All components on the crane have either been made from scratch using the laser cutter, or have been recycled from other products. The baring between our arm cabin and base are taken from a recycled drawing board. The pulley system which rotates this cabin from the base uses recycled copper wire and recycled lollypop sticks which work very effectively. The gearboxes have all been recycled from various mechanical products. The base has a recycled ice-cream box filled with gravel, which simulates small rocks considering the scale. This could be replaced with water or sand to provide balancing weight. We chose to use plywood as this didn’t warp as badly on the bed of the laser cutter and provided good strength. The arm was made of two identical pieces with spacers to provide a gap for the winch line.

Having got to a stage where our crane was working, following a fair amount of testing, we then found ourselves with some major issues with one of our servos. I had decided the arm should be mounted directly onto the servo, however this servo was now having issues and as a result was failing to lift. We removed the component and tested it externally and it still had the same issues. We considered how we might be able to modify this component and agreed that we would remove this servo mechanism and replace it. At this stage we considered whether we might be better developing a system more similar to the construction cranes with a stationary arm, as opposed to a lifting arm, however, due to the limited time remaining and a lack of knowledge of this mechanism we decided to stick with our lifting arm idea.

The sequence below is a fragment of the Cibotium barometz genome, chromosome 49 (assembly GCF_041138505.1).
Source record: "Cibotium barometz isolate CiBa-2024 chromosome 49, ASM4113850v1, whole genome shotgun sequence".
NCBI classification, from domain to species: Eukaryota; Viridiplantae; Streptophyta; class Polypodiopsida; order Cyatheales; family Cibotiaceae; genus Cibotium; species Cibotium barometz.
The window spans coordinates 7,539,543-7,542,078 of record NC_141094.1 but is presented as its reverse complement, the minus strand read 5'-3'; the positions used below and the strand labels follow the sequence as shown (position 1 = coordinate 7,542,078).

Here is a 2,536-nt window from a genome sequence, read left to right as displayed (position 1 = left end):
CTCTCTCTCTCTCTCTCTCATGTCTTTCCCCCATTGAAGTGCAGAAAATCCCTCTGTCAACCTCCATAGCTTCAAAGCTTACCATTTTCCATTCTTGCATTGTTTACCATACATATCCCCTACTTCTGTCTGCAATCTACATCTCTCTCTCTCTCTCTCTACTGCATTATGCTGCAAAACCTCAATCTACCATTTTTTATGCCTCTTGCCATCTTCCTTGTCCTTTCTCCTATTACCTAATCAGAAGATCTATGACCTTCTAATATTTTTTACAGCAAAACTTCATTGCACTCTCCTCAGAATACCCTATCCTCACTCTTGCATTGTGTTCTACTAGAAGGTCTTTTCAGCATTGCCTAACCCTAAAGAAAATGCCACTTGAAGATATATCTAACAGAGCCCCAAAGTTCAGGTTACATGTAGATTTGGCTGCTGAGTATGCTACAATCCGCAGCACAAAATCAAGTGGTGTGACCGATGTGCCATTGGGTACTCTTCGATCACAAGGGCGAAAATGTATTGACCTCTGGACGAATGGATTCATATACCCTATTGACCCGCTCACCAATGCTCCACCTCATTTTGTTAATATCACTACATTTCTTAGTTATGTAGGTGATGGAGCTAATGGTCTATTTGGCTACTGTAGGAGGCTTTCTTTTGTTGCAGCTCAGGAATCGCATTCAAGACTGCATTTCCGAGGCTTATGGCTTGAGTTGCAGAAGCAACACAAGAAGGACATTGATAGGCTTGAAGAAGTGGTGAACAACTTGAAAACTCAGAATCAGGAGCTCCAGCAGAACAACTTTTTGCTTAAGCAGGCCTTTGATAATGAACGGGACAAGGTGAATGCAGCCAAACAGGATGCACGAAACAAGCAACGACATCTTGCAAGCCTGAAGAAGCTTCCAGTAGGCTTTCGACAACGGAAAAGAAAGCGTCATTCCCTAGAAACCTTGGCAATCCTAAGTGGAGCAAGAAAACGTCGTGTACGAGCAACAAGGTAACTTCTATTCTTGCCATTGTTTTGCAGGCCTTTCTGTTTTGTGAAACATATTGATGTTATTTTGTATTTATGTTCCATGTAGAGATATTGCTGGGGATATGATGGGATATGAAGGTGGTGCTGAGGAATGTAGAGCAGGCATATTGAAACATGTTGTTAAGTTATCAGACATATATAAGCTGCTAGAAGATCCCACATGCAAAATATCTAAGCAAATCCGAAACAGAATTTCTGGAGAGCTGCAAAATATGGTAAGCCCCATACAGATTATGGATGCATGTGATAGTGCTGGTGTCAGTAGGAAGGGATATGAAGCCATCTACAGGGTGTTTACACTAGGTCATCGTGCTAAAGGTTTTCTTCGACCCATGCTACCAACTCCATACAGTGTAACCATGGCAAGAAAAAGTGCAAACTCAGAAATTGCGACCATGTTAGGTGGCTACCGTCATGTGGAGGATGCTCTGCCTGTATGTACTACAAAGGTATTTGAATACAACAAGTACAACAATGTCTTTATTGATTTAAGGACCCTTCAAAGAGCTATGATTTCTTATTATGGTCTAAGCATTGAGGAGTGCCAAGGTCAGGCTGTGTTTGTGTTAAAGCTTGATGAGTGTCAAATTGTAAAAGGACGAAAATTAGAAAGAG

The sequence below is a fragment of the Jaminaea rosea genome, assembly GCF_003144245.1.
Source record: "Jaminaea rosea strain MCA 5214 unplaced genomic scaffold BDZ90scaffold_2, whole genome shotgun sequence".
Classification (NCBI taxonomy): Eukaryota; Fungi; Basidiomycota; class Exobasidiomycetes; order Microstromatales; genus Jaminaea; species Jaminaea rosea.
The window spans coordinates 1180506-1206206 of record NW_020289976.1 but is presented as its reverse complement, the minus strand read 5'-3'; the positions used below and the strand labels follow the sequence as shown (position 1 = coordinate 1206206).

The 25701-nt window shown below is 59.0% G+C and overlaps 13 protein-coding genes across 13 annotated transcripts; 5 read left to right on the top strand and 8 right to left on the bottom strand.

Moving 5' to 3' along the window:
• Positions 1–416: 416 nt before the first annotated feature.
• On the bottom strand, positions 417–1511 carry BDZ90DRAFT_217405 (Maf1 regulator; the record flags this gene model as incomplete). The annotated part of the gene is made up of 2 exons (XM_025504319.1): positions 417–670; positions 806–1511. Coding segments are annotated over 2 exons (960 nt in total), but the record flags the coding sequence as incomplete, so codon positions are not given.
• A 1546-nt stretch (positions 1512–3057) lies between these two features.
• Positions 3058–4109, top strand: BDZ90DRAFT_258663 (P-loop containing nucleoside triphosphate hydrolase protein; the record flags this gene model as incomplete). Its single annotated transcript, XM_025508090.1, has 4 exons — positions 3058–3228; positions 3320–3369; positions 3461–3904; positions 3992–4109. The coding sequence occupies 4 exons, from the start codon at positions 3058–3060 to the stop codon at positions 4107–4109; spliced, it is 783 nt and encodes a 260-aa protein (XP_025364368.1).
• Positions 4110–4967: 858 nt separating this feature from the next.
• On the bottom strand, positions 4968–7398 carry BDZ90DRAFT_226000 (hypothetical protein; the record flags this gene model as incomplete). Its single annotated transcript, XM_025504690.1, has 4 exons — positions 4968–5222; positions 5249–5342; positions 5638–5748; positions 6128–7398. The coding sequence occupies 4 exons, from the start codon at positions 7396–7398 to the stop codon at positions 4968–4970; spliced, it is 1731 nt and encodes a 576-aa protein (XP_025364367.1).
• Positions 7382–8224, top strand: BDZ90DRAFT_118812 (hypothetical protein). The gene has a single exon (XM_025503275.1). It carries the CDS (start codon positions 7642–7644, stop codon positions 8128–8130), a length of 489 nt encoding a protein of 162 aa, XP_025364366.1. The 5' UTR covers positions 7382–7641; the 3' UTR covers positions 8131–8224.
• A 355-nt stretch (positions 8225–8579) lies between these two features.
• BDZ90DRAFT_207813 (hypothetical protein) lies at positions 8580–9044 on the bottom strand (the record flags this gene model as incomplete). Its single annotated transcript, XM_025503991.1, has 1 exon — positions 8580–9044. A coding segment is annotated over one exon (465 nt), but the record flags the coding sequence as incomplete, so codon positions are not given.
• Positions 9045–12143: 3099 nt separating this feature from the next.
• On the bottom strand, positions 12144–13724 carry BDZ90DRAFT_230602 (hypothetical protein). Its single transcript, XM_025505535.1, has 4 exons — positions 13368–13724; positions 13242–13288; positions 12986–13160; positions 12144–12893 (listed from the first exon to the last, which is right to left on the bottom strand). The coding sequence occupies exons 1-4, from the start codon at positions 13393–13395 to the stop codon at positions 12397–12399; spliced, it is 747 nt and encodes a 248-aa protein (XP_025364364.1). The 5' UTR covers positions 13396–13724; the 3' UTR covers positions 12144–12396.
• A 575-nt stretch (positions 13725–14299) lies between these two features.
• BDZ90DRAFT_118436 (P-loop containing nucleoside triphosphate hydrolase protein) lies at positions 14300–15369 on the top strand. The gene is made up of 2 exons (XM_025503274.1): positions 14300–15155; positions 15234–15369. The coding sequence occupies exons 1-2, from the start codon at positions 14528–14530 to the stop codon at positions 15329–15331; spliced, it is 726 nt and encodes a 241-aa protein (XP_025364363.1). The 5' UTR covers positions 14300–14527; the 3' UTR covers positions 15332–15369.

Instead, we designed a spool on the side of the cabin of the crane, and positioned a servo lower on the cabin with a large lollipop arm. To the end of this arm, we attached a cable which then ran around the spool and then back around and attached to the tip of the arm. This was effective, as it removed the continual stress from the servo as it had originally when the arm had been attached directly to the servo. We also decided to use two Arduinos as we had the knowledge to wire these and ensure that enough power could be applied to operate both.

Throughout the development period of the crane, we faced issues with friction and weight. Overcoming these by removing material where necessary. If I were to work on a project like this again, I would definitely spend more time planning the process, developing 3D CAD models to better develop the arrangement of the structure. During this project I’ve learnt many new things which I feel I can apply to my product design practice. I’ve learnt how to use an Arduino to make working models and prototypes, I’ve gained experience in using basic electronics, I’ve learnt some principles of mechanical design which I can apply in future, these include developing gears, pulleys and winches.